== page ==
|Rugby World Cup: Wales v Fiji|
|Venue: Oita Stadium, Oita Date: Wed, 9 October Kick-off: 10:45 BST|
|Coverage: Full commentary on every Wales game across BBC Radio Wales and Radio Cymru, BBC Radio 5 Live and Radio 5 Live Sports Extra, plus text updates on the BBC Sport website and app.|
Josh Navidi admits it is “crazy” he has become a Wales back-row regular as he prepares for a third successive World Cup start against Fiji on Wednesday.
The 28-year-old is the sole starting survivor in the Wales back-row that defeated Australia.
James Davies comes in for the rested Justin Tipuric, while Ross Moriarty replaces Aaron Wainwright.
“It’s been crazy and a couple of months ago I did take a step back and think about it,” said Navidi.
The Cardiff Blues back-rower made his Wales debut against Japan in Tokyo 2013 before having to wait four years for his next cap.
Since then Navidi has become a regular across the back-row and switches to flanker against Fiji to accommodate Moriarty, after playing number eight in the opening victories against Georgia and Australia.
“If you had said to me four years ago that I would be playing in this World Cup I probably wouldn’t have believed you,” said Navidi.
“It is nice to be here embracing it and taking the opportunity. Hopefully I can just keep the jersey and keep on playing.”
Wales coach Warren Gatland now has no doubts about Navidi’s qualities after not initially picking him between 2013 and 2017.
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“He’s just unassuming and tough,” said Gatland.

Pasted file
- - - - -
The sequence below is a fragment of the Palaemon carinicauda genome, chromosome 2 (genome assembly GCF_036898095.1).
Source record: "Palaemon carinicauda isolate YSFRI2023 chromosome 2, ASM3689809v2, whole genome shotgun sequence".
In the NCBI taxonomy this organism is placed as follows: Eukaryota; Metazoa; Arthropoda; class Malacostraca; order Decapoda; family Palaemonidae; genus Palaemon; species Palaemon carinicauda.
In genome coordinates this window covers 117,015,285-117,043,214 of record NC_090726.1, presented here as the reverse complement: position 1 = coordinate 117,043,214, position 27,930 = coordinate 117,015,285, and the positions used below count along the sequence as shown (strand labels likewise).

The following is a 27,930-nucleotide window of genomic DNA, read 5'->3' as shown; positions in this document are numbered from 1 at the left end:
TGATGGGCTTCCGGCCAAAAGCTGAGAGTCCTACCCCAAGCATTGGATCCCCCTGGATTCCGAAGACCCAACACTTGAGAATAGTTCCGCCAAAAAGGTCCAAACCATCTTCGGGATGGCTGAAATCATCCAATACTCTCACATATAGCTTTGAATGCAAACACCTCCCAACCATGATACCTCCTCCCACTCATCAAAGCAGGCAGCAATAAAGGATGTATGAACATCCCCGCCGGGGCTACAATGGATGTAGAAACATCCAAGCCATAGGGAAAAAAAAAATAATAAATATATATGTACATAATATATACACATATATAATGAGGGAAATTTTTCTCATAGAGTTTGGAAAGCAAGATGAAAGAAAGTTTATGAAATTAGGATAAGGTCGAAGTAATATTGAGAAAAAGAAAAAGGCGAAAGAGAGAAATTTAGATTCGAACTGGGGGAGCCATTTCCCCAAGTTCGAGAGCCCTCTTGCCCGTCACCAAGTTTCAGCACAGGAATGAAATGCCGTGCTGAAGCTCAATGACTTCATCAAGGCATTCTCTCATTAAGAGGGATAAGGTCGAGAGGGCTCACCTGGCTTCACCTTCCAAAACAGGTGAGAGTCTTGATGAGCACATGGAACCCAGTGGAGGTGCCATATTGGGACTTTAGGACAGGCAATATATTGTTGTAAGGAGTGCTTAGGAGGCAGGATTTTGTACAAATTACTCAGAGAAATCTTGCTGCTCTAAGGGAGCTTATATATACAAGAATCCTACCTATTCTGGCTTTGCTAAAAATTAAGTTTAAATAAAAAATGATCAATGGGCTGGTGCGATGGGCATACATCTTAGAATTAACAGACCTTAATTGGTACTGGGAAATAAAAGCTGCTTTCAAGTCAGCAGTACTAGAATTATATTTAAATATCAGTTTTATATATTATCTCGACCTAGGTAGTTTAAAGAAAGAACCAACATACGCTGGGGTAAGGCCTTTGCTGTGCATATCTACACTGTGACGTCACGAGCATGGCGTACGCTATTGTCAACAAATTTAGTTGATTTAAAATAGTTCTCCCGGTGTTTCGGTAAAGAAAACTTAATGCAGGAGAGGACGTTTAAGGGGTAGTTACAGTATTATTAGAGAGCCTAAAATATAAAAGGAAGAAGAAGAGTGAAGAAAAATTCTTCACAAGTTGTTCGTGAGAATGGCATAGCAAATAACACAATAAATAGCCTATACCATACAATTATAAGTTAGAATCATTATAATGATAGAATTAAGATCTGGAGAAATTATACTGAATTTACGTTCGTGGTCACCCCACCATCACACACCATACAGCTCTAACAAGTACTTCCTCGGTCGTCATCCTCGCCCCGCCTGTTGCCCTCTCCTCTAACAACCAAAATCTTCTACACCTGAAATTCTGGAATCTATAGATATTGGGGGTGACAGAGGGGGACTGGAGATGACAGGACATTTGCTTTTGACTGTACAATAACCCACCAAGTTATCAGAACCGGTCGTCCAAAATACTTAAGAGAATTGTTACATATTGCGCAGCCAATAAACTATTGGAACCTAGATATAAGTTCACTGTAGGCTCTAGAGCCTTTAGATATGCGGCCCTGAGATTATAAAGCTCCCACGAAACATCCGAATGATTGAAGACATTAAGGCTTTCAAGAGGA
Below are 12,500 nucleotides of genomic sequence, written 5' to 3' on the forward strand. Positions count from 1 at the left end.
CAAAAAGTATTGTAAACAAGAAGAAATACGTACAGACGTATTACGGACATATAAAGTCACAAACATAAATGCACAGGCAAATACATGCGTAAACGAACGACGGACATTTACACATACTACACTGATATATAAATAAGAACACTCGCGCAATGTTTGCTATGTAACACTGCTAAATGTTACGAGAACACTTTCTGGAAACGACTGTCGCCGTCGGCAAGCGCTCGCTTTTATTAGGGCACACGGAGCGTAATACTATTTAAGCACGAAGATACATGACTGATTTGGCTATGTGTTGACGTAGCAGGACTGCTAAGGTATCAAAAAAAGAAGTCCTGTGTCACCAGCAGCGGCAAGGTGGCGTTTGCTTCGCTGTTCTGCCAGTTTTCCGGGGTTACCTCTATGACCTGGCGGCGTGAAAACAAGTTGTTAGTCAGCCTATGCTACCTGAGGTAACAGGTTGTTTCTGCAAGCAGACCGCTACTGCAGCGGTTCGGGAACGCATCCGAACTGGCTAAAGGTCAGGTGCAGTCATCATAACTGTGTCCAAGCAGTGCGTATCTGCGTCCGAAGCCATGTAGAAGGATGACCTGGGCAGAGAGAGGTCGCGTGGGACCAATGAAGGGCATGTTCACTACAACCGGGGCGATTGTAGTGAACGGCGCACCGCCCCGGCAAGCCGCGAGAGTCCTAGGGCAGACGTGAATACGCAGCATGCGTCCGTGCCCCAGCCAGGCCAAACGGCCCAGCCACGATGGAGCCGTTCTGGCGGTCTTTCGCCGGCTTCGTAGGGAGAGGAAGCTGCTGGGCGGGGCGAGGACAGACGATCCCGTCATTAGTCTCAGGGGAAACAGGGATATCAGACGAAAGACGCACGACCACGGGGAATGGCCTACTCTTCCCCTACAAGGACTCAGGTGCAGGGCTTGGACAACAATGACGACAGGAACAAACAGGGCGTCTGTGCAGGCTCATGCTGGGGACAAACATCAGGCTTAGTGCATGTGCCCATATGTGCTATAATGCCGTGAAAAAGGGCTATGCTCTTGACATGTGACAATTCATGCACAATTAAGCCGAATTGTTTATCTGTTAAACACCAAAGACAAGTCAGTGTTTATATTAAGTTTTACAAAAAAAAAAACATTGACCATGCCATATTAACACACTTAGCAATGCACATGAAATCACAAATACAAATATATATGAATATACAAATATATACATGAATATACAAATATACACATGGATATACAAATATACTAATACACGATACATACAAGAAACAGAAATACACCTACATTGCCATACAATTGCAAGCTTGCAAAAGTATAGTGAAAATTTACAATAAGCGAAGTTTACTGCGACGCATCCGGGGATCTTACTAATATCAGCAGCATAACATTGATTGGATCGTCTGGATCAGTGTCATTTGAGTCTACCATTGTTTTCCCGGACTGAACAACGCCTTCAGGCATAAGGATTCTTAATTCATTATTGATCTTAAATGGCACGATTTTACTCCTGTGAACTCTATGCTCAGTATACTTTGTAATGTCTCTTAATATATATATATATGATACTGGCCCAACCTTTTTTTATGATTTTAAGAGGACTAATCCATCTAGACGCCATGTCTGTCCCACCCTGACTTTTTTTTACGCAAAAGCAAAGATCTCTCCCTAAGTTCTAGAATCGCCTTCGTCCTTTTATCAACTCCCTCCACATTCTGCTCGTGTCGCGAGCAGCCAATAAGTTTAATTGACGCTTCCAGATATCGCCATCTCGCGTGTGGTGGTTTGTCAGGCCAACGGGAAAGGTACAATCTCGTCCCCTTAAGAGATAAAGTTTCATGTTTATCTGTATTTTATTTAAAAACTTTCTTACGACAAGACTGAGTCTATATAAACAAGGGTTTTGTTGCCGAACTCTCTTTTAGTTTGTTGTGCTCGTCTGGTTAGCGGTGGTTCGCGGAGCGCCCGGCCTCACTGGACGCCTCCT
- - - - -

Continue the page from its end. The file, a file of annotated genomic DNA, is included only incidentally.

“He runs hard, tackles hard, does the basics well, doesn’t make many mistakes and is good in the contact area.
“He is a quality player and I know in the past a lot of people had been pushing for him.
“Unfortunately he has had a few injuries over a few periods, but when he has been fit he has been an integral part of that loose-forward trio.
“He is underrated. I remember speaking to John Mitchell (England forwards coach) after we played at home and he said that the England boys have a lot of respect for him as a player. That to me is recognition of quality.
“And a few years ago, I think it was one of Josh’s first games when we played the All Blacks, (New Zealand coach) Steve Hansen said, ‘Where did you get that number seven from?’
“We are lucky in that department, some real quality loose forwards who are all capable of doing a job and there is some competition there.”
Navidi is renowned for his dreadlocks but one thing he and the rest of the Welsh team will have to do without is an unofficial barber.
His brother was in Japan supporting and had provided some of the squad with haircuts ahead of the Australia victory before returning to Wales.
“My brother was over here for about two weeks, he came in and did the boys’ haircuts to freshen them up for the Australia game,” said Navidi.
“But now the boys are struggling to find a barber. So they might have a few wild haircuts.
“The boys are saying they will pay for his ticket to come back and he has said he will look to come back out.”